Saving the seeds

In Africa, elephants have become crucial partners for acacias. This may seem surprising as when food is short they are also great destroyers of acacias, using their great bulk and strength to knock the tree down to eat their branches. But without elephants some species of acacia would barely survive. Each year, acacias produce huge amounts of seed and lots of animals come to feed on them. From inside the pod, the seeds are also threatened by beetle grubs that will eat all the seeds, unless they are stopped. Monkeys, also come to eat the seeds, pods and all, chewing the whole lot very thoroughly. Elephants are different, they greatly relish the seed pods which are highly nutritious, but they don't chew their food into such a fine mash as monkeys do. Having fed on the acacia seed pods, the elephants move on, walking for several miles before they deposit the remains of their digested meal. The acacia seeds eaten by the elephant will have spent at least 24 hours inside its stomach. That hasn't harmed the seeds but it has killed the beetle grubs which threatened their survival in the pods. The seeds deposited in the elephant dung have a 90% chance of survival, however, seeds in pods that are left uneaten on the ground will nearly all be destroyed by beetle grubs. So Acacia seeds eaten by an elephant have not merely been transported, they have been saved from near-certain death.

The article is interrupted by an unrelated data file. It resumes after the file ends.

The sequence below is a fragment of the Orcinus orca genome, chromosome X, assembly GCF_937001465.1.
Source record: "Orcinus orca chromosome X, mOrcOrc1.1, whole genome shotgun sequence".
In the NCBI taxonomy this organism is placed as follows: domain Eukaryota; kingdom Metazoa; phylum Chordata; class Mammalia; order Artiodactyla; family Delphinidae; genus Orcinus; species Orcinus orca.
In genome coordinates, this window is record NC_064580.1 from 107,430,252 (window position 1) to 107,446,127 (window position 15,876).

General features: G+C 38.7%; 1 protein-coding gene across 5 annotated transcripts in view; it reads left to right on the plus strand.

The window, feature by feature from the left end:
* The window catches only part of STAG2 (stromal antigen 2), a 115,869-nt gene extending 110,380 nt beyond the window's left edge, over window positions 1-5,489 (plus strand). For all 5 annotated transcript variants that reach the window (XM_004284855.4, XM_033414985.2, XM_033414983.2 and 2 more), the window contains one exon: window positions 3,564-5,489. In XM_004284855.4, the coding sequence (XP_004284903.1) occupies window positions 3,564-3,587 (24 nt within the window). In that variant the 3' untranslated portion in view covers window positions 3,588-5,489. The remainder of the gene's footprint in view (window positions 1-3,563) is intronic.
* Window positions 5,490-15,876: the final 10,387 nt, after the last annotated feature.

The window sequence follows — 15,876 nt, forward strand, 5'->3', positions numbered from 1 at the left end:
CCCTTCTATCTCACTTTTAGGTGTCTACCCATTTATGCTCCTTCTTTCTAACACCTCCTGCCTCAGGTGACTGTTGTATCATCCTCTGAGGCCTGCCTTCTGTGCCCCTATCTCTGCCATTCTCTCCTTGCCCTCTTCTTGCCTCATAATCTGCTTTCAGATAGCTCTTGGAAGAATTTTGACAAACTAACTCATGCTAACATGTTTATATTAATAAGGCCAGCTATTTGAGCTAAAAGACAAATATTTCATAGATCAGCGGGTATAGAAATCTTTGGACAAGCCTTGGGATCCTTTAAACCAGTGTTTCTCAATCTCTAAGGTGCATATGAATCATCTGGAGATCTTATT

Release date:

Duration:

4 minutes

Credits

Role Contributor
Key talentDavid ATTENBOROUGH
Key talentMike SALISBURY
ProducerNEIL NIGHTINGALE
WriterDavid ATTENBOROUGH
NarratorDavid ATTENBOROUGH
Camera OperatorNeil BROMHALL
Camera OperatorRod CLARKE
Camera OperatorTrevor DE KOCK
Camera OperatorRichard GANNICLIFFT
Camera OperatorJohn HADFIELD
Camera OperatorRichard KIRBY
Camera OperatorHugh MILES
Camera OperatorIan McCARTHY
Camera OperatorMichael PITTS
Camera OperatorTim SHEPHERD
Camera OperatorGavin THURSTON
Camera OperatorJohn WATERS

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